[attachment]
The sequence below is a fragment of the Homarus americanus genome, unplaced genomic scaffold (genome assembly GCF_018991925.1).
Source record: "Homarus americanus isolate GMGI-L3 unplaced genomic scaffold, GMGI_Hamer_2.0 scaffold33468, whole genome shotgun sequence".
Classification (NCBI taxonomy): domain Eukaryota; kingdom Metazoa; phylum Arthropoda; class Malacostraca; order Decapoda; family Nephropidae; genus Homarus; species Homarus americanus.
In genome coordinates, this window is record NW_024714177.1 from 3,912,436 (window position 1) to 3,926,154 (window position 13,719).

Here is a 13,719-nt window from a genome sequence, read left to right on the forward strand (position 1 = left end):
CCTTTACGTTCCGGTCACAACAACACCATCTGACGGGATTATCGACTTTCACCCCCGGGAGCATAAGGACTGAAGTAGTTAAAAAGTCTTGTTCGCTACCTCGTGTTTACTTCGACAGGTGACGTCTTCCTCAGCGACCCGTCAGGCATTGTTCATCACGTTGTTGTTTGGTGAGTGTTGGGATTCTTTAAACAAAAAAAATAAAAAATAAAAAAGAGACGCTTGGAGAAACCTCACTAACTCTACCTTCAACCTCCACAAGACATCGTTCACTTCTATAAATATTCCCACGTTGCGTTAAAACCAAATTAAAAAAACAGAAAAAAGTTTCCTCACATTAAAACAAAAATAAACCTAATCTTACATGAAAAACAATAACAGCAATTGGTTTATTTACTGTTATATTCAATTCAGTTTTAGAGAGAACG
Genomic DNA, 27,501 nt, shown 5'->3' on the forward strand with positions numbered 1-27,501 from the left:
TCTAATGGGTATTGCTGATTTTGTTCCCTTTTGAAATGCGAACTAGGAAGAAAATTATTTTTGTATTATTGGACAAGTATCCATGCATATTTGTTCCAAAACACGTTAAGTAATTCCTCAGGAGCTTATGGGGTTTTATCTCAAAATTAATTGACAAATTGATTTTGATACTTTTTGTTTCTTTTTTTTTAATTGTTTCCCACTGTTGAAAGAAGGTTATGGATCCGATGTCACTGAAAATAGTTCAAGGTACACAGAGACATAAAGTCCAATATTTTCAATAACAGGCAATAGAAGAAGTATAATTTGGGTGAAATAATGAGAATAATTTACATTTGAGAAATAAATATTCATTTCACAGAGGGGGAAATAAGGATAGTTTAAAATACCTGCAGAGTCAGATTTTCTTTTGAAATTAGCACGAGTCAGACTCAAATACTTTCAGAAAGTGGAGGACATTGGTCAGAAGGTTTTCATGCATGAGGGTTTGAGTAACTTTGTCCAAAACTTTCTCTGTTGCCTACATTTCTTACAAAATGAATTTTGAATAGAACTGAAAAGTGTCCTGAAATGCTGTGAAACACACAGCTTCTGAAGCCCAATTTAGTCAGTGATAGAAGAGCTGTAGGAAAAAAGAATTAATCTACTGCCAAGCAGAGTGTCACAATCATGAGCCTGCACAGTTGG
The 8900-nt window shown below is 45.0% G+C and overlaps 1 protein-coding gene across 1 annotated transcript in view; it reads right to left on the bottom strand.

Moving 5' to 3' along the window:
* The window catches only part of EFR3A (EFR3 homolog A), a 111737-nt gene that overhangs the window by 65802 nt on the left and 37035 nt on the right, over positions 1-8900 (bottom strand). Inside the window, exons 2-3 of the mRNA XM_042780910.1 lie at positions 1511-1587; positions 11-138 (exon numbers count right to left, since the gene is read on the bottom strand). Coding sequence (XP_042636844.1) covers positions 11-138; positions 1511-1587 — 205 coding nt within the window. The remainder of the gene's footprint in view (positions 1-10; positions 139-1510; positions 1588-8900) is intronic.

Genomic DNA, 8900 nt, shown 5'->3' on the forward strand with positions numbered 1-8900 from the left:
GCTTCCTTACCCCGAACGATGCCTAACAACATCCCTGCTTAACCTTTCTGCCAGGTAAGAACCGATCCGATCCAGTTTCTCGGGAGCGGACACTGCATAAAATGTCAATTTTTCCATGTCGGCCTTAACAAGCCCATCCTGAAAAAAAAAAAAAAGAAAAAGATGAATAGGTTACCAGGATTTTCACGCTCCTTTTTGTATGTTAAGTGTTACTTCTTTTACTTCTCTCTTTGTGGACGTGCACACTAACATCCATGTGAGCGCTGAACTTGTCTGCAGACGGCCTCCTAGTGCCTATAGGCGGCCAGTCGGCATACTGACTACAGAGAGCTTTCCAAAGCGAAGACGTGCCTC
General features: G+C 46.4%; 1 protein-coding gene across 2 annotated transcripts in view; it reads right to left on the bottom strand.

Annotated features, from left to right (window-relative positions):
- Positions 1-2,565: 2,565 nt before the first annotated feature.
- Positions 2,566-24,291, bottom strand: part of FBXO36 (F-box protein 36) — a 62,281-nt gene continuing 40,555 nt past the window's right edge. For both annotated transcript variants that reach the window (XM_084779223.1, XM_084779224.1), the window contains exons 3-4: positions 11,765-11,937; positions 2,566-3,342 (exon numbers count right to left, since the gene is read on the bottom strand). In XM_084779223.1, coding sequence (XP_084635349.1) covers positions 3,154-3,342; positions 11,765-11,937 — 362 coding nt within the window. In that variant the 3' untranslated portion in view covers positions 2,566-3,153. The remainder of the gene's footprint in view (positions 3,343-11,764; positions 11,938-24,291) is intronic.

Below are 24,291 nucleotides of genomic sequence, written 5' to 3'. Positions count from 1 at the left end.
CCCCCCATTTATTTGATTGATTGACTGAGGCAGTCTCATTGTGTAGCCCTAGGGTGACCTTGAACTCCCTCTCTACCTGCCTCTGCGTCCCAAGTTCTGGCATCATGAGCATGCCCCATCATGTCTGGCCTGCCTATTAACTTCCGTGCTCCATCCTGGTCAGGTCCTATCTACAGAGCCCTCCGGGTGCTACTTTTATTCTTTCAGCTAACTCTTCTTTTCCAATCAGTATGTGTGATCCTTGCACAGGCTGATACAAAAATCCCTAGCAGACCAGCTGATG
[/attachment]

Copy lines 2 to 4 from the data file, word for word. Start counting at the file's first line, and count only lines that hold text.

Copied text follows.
Source record: "Homarus americanus isolate GMGI-L3 unplaced genomic scaffold, GMGI_Hamer_2.0 scaffold33468, whole genome shotgun sequence".
Classification (NCBI taxonomy): domain Eukaryota; kingdom Metazoa; phylum Arthropoda; class Malacostraca; order Decapoda; family Nephropidae; genus Homarus; species Homarus americanus.
In genome coordinates, this window is record NW_024714177.1 from 3,912,436 (window position 1) to 3,926,154 (window position 13,719).